Rookie of the Year Watch: Corbin Carroll, Masataka Yoshida in Pole Position


Image credit: Masataka Yoshida (Photo by Brian Fluharty/Getty Images)

With just over one month remaining in the season, the Rookie of the Year races are coming down to the wire.

Season-long NL favorite Corbin Carroll has slowed a bit and hit .264 with five home runs since the All-Star Break. Early AL favorite Josh Jung suffered a fractured thumb on Aug. 6 and may be out for the year, although he will try to make a late-season comeback. Midseason comet Elly De La Cruz is batting .179 with a 39% strikeout rate since the All-Star Break as the league has adjusted to him and flamethrowing righthander Eury Perez spent a month down in Double-A as the Marlins sought to manage his workload.

With those developments, both Rookie of the Year races are yet to be decided. While some favorites have emerged, the situation is fluid, and there is a chance the races won’t be decided until the season’s final week.

Here is a look at where the Rookie of the Year races stand now. All statistics are through August 29.


1. Masataka Yoshida, OF, Red Sox

Josh Jung’s thumb injury has thrown the AL Rookie of the Year race wide open. So far, Yoshida is the player best positioned to take advantage. The Japanese import leads all qualified rookies with a .295 batting average, holds the AL rookie lead in hits and doubles and will soon surpass Jung for the lead in total bases. If he can reverse his recent slump (.218/.243/.300 in his last 29 games), he’ll be in good shape to hold off what has become a crowded AL field.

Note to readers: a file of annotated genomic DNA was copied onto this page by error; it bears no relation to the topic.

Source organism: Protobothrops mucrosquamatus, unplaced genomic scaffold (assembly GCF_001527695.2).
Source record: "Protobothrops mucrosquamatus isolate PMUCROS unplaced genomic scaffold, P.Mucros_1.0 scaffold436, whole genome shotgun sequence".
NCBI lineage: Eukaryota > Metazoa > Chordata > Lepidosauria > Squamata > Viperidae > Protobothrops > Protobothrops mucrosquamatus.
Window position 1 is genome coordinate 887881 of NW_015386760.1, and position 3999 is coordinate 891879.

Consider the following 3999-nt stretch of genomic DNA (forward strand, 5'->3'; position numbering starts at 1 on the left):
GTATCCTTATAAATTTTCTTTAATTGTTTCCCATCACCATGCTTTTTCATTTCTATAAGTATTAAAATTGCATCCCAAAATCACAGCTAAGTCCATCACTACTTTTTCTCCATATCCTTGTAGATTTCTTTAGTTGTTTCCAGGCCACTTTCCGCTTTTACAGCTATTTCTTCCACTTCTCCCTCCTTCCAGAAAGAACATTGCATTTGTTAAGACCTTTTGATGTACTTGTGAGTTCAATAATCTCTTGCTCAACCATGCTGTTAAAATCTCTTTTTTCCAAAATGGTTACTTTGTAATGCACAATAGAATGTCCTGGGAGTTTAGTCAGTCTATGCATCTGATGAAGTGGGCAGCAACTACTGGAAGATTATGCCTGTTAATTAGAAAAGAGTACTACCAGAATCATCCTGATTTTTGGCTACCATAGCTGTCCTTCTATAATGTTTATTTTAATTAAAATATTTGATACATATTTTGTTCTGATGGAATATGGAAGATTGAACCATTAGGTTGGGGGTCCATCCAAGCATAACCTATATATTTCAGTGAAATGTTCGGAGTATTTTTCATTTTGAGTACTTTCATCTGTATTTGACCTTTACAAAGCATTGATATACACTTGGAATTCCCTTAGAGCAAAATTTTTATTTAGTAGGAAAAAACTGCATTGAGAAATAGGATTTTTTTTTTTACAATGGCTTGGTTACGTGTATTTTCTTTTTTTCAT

2. Josh Jung, 3B, Rangers

Even with his injury, Jung’s season remains one of the best in the class. The 25-year-old third baseman hit .274/.323/.489 with 22 home runs and 67 RBIs in 109 games before going down. Despite the fact he hasn’t played a game since Aug. 6, he is still tied for the AL rookie lead in home runs, leads in RBIs and ranks second in runs scored. If he is able to successfully return before the end of the season and produce, he still has a chance to take the Rookie of the Year award.

3. Triston Casas, 1B, Red Sox

The hulking first baseman has been overshadowed by other rookies on his own team (Yoshida) and in his division (Gunnar Henderson), but his production has been every bit as good. Among rookies who have played at least 100 games, Casas ranks second behind only Carroll with an .847 OPS. His 21 home runs are just one back of the AL rookie lead and he has been one of baseball’s best hitters in the second half. Since the All-Star Break, Casas is batting .323 with a 1.081 OPS, the fourth-highest OPS in the majors.


Gunnar Henderson, 3B, Orioles

Henderson continues to shake off his slow start and has put himself firmly in the ROY mix with his hot summer performance. He is tied for the AL rookie lead with 22 home runs, ranks second with 76 runs scored and is third with 48 extra-base hits. He still sits outside the top five among qualified AL rookies in all three slash line categories (.251/.329/.477) and his .806 OPS ranks sixth, but he’s trending upward and could push his way up with a hot final month.


Yainer Diaz, C, Astros; Edouard Julien, 2B, Twins; Tanner Bibee, RHP, Guardians

There probably isn’t enough time left in the season for Diaz, Julien or Bibee to overtake the ROY leaders, but all have been sensational since their callups. Julien is batting .285/.378/.474 and owns the highest OPS (.852) of any AL rookie with at least 80 games played. Diaz is batting .282/.303/.526 with 19 home runs and 49 RBIs in only 87 games and has thrown out 35% of attempted basestealers behind the plate. Bibee has emerged as the Guardians’ latest homegrown pitching success story and is 10-3, 3.17 with 117 strikeouts and 37 walks in 119.2 innings. All will receive ROY votes, and with more time, any of them could have risen to the top of the field.